On January 31, 2021, a new immigration route for British National (Overseas) (BNO) passport holders came into force in the United Kingdom. The BNO was a document created for Hong Kong citizens who wanted to maintain ties with the U.K. after the 1997 handover of the city. Under the new scheme, almost 5.2 million BNO holders and their dependents now have a path to full British citizenship after six years of residency in the U.K. Immediately after the U.K.’s announcement, the Chinese government, supported by the “wolf warrior” rhetoric of Chinese diplomats and state media, struck back against the British measure by launching a coordinated campaign to smear the British government.
By the Numbers
Between January 23 and January 31, 2021, the U.K. was the third most-mentioned country by Chinese government and state media Twitter accounts monitored on the Hamilton 2.0 dashboard, with over 400 mentions. “BNO” and “Hong Kong” were the second and third most frequent terms associated with U.K.-related tweets over that time period. More than half the tweets about BNO posted over the past six months were posted in the last ten days of January 2021.
Also apparent from the above comparison is the prominence of Brexit in U.K.-related coverage out of the Chinese propaganda apparatus over the last six months. Chinese diplomats and state media’s stance on Brexit changes depending on their objectives. While they can sometimes praise the U.K.’s renewed global ambitions, especially where they may translate to closer economic ties with China, the same voices will also use Brexit to portray the U.K. as isolated when, as in the case of the BNO immigration scheme, British authorities go against Beijing’s agenda.
What We’re Seeing on Hamilton
Just as the new British immigration scheme was coming into force, the Chinese Foreign Ministry announced that it would no longer recognize BNO passports as valid travel documents. This was accompanied by efforts from Chinese diplomats and state media to delegitimize the documents, for instance by consistently referring to them as “so-called passports.”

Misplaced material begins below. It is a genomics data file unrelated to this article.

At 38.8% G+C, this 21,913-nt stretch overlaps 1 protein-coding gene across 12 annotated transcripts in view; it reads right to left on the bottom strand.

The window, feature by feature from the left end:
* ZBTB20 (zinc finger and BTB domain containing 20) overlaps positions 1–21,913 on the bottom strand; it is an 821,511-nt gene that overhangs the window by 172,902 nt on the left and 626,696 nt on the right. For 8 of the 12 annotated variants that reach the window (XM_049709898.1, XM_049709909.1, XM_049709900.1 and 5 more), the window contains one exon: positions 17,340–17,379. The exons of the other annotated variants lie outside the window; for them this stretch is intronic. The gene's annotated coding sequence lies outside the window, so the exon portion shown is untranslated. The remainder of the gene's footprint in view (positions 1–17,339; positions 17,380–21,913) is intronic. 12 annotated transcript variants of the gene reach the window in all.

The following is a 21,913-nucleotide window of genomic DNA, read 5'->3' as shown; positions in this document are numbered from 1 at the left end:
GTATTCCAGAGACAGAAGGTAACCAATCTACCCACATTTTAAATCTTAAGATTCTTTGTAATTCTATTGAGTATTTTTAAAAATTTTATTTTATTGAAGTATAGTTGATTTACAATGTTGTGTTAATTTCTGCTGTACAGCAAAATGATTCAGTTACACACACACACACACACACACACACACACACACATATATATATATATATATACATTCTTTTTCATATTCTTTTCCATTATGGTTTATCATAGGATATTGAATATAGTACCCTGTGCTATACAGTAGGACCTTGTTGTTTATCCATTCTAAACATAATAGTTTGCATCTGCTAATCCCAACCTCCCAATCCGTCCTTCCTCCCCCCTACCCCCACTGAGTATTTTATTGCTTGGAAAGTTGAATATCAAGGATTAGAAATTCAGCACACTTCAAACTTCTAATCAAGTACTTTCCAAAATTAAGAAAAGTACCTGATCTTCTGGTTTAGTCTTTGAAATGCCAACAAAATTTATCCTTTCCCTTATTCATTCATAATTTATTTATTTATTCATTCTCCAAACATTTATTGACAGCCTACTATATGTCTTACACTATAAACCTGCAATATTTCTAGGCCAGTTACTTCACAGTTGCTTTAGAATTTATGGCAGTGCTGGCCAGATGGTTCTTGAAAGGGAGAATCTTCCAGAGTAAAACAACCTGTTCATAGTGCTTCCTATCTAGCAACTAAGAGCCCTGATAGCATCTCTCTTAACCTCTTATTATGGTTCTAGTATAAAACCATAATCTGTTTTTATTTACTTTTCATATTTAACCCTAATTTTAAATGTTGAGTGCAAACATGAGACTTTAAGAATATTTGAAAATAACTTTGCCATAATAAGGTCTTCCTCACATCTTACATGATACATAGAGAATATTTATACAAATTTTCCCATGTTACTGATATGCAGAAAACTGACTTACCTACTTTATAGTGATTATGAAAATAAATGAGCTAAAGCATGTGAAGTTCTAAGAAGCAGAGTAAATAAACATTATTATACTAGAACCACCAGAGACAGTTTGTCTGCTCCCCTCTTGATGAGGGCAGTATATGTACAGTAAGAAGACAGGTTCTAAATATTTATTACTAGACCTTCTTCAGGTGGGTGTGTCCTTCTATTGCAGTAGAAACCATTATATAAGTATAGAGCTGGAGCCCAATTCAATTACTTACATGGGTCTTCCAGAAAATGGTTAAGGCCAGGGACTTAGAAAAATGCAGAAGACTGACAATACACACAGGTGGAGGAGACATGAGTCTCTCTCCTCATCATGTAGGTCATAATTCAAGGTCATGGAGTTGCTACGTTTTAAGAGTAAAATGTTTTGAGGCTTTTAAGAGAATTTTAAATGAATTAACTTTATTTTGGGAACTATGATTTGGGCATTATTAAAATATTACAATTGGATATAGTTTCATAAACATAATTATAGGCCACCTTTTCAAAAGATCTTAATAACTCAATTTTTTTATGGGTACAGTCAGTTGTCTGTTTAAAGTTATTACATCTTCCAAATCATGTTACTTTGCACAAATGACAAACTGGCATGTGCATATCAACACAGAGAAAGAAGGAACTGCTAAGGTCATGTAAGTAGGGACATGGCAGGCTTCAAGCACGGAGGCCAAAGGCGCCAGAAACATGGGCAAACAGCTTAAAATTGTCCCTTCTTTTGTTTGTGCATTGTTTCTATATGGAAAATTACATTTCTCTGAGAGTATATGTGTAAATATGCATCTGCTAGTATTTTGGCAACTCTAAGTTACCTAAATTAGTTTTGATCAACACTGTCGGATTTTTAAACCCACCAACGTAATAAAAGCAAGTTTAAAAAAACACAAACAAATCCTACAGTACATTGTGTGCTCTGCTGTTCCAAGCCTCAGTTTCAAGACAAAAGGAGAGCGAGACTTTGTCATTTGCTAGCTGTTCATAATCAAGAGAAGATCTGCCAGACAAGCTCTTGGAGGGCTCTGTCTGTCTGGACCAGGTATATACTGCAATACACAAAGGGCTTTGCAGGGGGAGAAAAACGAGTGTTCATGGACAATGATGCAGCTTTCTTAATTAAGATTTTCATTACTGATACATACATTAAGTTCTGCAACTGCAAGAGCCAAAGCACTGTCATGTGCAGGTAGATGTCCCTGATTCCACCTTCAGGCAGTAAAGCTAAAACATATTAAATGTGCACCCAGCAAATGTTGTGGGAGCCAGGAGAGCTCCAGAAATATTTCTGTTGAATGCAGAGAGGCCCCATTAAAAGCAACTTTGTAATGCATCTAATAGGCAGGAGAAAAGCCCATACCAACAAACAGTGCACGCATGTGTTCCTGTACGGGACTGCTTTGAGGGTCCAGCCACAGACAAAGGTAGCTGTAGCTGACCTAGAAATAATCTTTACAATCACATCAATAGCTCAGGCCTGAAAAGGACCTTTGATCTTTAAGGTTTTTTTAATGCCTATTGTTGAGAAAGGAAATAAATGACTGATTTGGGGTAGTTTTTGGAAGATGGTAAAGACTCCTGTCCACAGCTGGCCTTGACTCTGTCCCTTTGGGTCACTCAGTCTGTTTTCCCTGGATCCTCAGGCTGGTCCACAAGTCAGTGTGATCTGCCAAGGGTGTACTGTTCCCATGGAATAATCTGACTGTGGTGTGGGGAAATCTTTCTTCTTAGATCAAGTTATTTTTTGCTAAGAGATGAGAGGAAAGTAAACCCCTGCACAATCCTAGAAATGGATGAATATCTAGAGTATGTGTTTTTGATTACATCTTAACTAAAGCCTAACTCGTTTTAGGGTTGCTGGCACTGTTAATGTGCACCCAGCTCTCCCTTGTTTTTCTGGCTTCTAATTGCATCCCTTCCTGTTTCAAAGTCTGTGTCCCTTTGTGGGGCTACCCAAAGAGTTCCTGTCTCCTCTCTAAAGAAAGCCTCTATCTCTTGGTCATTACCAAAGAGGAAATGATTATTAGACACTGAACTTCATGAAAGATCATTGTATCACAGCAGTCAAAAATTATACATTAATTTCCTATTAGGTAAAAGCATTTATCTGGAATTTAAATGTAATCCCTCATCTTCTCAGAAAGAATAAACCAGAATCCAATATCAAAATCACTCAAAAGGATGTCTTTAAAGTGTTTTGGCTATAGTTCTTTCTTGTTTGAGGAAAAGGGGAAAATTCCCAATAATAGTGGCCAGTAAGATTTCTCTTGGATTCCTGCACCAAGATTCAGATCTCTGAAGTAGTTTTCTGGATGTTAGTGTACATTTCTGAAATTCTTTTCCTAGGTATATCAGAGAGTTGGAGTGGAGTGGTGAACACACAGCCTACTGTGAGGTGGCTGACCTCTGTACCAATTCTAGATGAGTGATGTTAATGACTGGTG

Another recurring attack leveled against the British immigration plan was that it constituted an assault upon Chinese sovereignty and a “betrayal of trust” by the U.K. Nationalist tabloid Global Times summed up this point of view succinctly: “This act by the UK Britain [sic] severely infringes on the sovereignty of China, and it also blatantly interferes in the Hong Kong affairs and China’s internal affairs.”
Several diplomats and state media outlets took the accusations of interference one step further by presenting the U.K. measure as representative of a colonial mindset toward Hong Kong and its inhabitants. The spokesperson for the Hong Kong and Macao Affairs Office of the State Council reinforced this narrative by telling Xinhua that the U.K. move was “an attempt to turn a large number of Hong Kong people into second-class British citizens.”
Finally, there is also a more threatening undercurrent coursing through much of the Chinese discourse aimed at the U.K. While CGTN observed that “London’s future as a banking center has dimmed with an ill-thought out Brexit” whereas “China’s [GDP] has risen 14-fold,” the Global Times more bluntly warned that “London is asking to be humiliated if it cannot tell the trend of the times and engages in political shows that provoke China.”
Why It Matters
Sino-British relations are at a crucial juncture. The U.K. fully departed the European Union over a month ago, and the Chinese propaganda apparatus wants to present the country as isolated and waning. With London adopting increasingly assertive measures towards Beijing over its Hong Kong national security law, human rights abuses in Xinjiang, and national security concerns over Chinese participation in British 5G infrastructure, China is likely to ramp up the pressure on the U.K. This fits a recent pattern of China lashing out at those it perceives as obstacles to its domestic and geopolitical ambitions. As recently as last December, for example, Australia bore the brunt of Chinese diplomats and state media’s “wolf warrior” rhetoric after a trade war sparked a war of words between the two countries. Now is the time for other democracies to express solidarity, lest they be next. The United States has already indicated its willingness to do its part in welcoming Hong Kong citizens fleeing political persecution. The U.K.’s European allies should do the same.